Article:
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seeker242
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Re: Moisture-born beings

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Könchok Chödrak wrote: Wed Feb 24, 2021 1:53 pm
seeker242 wrote: Wed Feb 24, 2021 1:40 pm Who were the parents of the first living beings present on earth? Or, the parents of the first living beings present in the whole universe? They must not have had parents because if they did have parents then they couldn't be called the first. If there were only beings with parents then who was the first? There could not be any first. But there was certainly a first since since beings have not been here in this physical universe just forever. Therefore, it must be true that there are parent-less beings. Without parent-less beings, there would be no living beings at all here. There was a big-bang and now there are living beings. It simply can't be true that all of them had parents. That makes no sense. Unless some kind of organic egg came out of the big-bang, which was laid by some other being before the big-bang, then parent-less beings are an absolute requirement in order to have life here to begin with.
Read here from the Aganna Sutta, it may shed some light on what you are thinking about:
10. ‘There comes a time, Vasettha, when, sooner or later after a long period, this world contracts.825 At a time of contraction, beings are mostly born in the Abhassara Brahma world. And there they dwell, mind-made, feeding on delight, self-luminous, moving through the air, glorious — and they stay like that for a very long time. But sooner or later, after a very long period, this world begins to expand again. At a time of expansion, the beings from the Abhassara Brahma world, [85] having passed away from there, are mostly reborn in this world. Here they dwell, mind-made, feeding on delight, self-luminous, moving through the air, glorious826 — and they stay like that for a very long time.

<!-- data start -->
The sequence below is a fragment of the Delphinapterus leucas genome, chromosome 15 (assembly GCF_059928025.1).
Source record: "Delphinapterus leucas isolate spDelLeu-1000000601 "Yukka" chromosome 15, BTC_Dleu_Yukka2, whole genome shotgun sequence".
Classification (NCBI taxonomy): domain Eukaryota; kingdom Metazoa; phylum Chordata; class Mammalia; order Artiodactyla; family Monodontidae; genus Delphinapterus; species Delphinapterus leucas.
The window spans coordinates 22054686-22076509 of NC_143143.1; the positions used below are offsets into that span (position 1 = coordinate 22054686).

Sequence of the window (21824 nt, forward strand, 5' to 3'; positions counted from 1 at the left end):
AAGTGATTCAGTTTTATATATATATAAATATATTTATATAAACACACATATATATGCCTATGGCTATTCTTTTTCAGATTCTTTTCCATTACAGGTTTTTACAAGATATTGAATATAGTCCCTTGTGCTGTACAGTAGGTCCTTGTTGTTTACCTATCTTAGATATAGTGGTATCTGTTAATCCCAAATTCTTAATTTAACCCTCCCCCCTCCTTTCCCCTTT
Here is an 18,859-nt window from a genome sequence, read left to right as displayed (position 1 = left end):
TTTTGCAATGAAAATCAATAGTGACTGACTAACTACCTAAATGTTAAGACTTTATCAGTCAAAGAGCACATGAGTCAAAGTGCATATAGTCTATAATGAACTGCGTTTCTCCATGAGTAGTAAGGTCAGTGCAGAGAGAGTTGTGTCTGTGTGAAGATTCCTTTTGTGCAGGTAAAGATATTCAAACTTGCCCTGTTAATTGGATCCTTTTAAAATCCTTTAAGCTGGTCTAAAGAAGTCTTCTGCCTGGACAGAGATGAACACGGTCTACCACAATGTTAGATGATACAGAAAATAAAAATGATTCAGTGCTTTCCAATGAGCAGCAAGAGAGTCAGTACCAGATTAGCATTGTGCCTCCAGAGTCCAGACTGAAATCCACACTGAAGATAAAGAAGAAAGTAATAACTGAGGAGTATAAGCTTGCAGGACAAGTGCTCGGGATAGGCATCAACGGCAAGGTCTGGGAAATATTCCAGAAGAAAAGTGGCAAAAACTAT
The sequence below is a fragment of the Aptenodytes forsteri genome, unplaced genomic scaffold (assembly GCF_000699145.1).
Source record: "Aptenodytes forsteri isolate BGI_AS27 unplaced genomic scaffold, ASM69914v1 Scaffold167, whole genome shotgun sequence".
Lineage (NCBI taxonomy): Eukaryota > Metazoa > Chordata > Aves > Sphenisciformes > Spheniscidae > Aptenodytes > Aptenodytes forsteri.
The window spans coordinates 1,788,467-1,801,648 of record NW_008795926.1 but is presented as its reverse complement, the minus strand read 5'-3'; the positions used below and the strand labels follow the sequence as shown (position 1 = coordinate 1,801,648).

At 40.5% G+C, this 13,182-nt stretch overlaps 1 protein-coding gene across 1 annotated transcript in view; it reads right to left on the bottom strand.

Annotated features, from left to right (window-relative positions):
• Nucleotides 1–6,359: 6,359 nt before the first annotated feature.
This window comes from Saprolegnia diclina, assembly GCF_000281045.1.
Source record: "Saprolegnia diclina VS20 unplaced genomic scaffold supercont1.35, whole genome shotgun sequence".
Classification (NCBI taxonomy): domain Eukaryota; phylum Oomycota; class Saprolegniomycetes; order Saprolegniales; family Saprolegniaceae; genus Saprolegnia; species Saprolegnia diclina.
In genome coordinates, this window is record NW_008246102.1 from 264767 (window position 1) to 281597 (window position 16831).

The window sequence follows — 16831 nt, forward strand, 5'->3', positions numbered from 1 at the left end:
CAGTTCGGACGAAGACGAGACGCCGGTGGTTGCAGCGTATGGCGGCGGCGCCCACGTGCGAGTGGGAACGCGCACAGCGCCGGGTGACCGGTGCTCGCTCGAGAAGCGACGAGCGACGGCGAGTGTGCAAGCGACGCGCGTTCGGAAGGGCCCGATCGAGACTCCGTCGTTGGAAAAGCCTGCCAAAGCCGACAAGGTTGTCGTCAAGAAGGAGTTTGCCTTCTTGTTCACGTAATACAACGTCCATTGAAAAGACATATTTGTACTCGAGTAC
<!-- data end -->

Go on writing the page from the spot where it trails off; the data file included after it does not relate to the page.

Yes, and the beings that are first born back into this world at the beginning of the expansion are not born from parents that are already here, because that would be impossible. :) Therefore, they must be parent-less.
One should not kill any living being, nor cause it to be killed, nor should one incite any other to kill. Do never injure any being, whether strong or weak, in this entire universe!
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Aemilius
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Re: Moisture-born beings

Post by Aemilius »

From Mahasihanada sutta:

Katamà ca sàriputta saüsedajà yoni?

(ven.Sariputta, What is birth from wet environment)

Ye kho te sàriputta sattà påtimacche và jàyanti påtikuõape và påtikummàse và candanikàya và oëigalle và jàyanti, ayaü vuccati sàriputta saüsedajà yoni.

(ven.Sariputta, If a being is born in putrid flesh or putrid body, impure water placement or cesspit, it is called Birth from wet environment)
svaha
"All human beings are born free and equal in dignity and rights.
They are endowed with reason and conscience and should act towards one another in a spirit of brotherhood.
Sarvē mānavāḥ svatantrāḥ samutpannāḥ vartantē api ca, gauravadr̥śā adhikāradr̥śā ca samānāḥ ēva vartantē. Ētē sarvē cētanā-tarka-śaktibhyāṁ susampannāḥ santi. Api ca, sarvē’pi bandhutva-bhāvanayā parasparaṁ vyavaharantu."
Universal Declaration of Human Rights, Article 1. (in english and sanskrit)